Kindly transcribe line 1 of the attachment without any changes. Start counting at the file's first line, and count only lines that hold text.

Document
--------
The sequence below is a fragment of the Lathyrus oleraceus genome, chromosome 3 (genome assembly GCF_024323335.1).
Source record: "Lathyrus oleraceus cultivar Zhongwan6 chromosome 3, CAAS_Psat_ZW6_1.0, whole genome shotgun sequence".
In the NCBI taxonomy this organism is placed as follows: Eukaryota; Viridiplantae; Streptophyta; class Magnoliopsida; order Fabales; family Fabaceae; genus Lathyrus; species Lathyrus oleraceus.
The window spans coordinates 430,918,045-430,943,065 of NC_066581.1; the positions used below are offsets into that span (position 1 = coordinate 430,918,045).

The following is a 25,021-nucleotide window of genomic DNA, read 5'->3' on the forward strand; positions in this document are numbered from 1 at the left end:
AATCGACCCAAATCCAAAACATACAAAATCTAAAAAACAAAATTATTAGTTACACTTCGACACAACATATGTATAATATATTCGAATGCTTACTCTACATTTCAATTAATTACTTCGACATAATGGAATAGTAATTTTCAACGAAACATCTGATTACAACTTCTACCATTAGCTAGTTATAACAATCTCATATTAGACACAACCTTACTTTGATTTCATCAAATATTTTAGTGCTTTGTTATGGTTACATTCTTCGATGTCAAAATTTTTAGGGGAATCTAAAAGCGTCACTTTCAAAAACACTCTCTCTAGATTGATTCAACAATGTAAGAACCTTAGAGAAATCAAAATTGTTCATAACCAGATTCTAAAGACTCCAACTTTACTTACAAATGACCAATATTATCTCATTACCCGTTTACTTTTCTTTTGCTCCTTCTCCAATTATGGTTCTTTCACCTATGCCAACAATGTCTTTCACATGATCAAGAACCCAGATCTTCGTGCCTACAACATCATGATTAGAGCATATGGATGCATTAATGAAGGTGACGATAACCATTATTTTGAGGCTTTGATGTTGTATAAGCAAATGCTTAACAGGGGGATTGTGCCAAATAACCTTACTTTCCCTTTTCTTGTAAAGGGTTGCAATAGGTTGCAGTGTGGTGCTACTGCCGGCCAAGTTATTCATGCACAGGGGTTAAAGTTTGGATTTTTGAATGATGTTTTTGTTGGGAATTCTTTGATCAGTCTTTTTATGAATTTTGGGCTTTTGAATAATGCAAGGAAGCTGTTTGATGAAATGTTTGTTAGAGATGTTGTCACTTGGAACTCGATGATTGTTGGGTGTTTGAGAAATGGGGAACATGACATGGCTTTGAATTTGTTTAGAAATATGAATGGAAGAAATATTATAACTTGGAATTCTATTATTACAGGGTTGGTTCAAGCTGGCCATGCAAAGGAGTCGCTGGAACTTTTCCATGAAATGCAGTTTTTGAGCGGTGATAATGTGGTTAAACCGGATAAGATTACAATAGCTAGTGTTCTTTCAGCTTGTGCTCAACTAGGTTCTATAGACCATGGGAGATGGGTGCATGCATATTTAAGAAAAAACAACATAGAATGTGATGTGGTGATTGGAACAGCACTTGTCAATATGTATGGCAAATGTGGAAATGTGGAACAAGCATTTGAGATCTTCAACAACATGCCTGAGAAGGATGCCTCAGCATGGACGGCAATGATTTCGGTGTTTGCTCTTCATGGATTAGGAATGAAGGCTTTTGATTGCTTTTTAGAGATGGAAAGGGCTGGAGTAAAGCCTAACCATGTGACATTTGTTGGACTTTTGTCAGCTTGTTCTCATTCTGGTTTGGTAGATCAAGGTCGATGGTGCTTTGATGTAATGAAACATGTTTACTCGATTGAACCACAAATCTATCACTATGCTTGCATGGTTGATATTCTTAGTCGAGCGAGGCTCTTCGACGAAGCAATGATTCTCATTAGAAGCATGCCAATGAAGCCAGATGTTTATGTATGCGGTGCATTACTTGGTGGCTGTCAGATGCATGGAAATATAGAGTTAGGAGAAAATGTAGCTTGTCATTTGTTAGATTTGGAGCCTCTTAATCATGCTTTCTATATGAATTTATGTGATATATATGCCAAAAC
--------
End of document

The sequence below is a fragment of the Lathyrus oleraceus genome, chromosome 3 (genome assembly GCF_024323335.1).